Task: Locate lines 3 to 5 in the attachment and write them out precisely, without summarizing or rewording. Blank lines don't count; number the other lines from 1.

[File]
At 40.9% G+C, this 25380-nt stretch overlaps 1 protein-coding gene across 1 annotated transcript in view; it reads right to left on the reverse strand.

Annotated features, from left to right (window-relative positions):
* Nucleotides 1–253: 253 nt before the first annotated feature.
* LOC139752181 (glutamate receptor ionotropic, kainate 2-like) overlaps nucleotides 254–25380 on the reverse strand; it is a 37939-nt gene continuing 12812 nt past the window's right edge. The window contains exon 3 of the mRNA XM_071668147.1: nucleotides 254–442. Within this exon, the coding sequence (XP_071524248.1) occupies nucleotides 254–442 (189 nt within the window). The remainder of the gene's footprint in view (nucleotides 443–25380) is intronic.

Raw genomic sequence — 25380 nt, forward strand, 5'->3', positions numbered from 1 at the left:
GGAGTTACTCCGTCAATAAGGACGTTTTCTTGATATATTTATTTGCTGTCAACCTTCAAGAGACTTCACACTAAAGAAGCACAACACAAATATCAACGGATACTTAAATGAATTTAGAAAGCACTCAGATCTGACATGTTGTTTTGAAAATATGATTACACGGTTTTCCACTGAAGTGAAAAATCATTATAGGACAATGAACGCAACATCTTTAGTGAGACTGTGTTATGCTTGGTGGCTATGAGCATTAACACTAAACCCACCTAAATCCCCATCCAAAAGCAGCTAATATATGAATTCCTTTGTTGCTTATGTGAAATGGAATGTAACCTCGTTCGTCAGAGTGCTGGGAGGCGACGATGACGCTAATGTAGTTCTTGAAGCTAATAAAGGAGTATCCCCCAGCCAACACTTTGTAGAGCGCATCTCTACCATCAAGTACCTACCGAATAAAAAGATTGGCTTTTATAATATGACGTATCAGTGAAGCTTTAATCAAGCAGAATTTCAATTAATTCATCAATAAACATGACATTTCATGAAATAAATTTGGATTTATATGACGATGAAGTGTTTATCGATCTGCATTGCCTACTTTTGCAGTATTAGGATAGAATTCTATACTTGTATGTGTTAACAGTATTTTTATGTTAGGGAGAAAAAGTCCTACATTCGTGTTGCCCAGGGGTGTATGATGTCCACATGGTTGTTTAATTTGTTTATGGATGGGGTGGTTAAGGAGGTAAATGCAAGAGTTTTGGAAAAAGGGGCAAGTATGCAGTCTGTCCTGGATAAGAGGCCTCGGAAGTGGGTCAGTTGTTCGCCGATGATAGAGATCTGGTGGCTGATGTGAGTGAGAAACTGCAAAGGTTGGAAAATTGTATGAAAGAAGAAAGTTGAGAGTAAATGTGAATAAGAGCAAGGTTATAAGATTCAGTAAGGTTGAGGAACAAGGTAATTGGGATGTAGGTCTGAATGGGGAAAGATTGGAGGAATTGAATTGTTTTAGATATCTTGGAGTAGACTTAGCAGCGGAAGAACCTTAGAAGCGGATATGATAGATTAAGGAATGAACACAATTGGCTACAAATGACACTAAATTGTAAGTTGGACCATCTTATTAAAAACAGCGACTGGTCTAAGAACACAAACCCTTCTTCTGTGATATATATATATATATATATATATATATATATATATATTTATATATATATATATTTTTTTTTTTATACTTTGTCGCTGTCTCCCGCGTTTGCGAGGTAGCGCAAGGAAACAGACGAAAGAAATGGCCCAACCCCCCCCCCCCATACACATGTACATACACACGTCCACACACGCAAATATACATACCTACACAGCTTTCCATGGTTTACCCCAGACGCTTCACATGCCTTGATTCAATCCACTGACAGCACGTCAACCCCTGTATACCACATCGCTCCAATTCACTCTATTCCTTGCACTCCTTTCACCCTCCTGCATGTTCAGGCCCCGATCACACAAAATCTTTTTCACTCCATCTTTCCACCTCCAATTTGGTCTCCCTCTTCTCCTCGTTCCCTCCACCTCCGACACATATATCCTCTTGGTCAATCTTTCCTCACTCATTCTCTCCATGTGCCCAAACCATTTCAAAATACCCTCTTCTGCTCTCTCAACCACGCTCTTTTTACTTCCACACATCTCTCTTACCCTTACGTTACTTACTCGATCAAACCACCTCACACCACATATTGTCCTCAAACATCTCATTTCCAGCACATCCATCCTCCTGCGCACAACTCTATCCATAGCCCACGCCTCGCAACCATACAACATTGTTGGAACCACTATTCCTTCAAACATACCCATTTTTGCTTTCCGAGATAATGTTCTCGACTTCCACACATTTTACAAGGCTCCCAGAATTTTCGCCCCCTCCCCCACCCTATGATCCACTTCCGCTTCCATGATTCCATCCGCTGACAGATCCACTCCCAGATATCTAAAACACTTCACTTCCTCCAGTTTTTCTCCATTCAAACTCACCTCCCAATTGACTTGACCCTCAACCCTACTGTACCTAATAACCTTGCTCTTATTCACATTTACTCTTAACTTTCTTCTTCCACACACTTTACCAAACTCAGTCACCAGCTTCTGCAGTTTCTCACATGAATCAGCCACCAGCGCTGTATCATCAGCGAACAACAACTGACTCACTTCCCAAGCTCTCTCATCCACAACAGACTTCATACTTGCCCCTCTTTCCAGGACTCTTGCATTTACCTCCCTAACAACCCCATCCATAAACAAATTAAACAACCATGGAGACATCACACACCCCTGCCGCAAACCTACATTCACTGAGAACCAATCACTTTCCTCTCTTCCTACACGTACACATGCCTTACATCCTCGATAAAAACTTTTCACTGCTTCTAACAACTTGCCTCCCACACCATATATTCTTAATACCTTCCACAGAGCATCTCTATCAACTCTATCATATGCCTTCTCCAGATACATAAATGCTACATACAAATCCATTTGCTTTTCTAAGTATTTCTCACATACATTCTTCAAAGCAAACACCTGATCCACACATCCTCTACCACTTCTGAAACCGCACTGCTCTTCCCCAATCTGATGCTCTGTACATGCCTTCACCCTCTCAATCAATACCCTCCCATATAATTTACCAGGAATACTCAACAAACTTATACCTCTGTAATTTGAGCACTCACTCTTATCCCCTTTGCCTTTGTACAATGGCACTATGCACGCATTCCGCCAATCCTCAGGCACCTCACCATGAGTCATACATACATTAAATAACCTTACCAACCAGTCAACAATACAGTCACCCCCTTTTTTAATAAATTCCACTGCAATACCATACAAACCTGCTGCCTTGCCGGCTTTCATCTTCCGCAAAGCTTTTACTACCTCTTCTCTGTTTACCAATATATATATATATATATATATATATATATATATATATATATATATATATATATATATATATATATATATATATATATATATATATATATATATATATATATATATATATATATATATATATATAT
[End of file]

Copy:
* Nucleotides 1–253: 253 nt before the first annotated feature.
* LOC139752181 (glutamate receptor ionotropic, kainate 2-like) overlaps nucleotides 254–25380 on the reverse strand; it is a 37939-nt gene continuing 12812 nt past the window's right edge. The window contains exon 3 of the mRNA XM_071668147.1: nucleotides 254–442. Within this exon, the coding sequence (XP_071524248.1) occupies nucleotides 254–442 (189 nt within the window). The remainder of the gene's footprint in view (nucleotides 443–25380) is intronic.

Raw genomic sequence — 25380 nt, forward strand, 5'->3', positions numbered from 1 at the left: